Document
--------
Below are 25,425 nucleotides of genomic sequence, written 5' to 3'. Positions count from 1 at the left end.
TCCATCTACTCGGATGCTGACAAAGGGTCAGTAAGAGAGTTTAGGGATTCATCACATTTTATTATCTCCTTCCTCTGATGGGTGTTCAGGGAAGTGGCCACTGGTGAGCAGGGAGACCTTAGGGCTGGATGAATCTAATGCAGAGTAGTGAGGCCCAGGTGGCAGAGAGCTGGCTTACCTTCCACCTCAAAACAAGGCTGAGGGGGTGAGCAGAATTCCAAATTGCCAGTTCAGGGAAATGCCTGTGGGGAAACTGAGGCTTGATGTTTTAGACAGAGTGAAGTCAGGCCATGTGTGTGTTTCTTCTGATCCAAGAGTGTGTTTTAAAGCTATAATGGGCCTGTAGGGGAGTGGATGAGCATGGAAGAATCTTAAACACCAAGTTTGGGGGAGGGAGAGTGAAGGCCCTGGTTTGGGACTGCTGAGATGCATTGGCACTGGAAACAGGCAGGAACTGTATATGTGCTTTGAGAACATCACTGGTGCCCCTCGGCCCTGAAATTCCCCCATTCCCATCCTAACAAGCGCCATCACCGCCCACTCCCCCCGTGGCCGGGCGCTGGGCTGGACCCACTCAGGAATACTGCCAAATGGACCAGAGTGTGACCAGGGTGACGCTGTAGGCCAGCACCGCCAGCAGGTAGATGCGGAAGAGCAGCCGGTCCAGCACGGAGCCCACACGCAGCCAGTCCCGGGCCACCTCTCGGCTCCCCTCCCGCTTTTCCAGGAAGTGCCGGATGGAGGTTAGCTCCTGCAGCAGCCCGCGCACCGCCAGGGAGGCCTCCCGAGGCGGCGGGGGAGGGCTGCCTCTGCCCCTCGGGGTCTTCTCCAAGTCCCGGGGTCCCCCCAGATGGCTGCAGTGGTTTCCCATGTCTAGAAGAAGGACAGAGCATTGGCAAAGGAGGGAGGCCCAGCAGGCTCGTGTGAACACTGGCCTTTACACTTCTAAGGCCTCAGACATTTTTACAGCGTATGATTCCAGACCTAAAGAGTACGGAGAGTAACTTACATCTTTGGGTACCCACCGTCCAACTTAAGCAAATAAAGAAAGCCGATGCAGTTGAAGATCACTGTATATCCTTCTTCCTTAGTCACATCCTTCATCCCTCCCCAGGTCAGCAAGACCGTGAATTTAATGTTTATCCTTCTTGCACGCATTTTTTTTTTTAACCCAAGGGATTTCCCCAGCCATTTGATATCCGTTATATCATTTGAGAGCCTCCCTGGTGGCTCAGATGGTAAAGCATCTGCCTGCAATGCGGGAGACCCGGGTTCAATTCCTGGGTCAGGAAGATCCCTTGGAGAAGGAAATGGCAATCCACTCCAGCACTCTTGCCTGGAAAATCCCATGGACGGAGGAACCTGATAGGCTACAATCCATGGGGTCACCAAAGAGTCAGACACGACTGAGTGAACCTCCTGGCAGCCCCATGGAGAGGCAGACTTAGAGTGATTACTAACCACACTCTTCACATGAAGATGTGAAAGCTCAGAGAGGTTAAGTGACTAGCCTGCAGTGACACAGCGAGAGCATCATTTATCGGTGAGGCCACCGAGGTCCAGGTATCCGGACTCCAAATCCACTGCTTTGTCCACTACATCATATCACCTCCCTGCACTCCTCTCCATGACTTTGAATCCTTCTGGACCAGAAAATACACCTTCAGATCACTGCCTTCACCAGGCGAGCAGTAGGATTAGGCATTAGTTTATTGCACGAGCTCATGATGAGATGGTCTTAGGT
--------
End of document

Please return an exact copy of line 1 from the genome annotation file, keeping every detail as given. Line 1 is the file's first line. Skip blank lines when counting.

Below are 25,425 nucleotides of genomic sequence, written 5' to 3'. Positions count from 1 at the left end.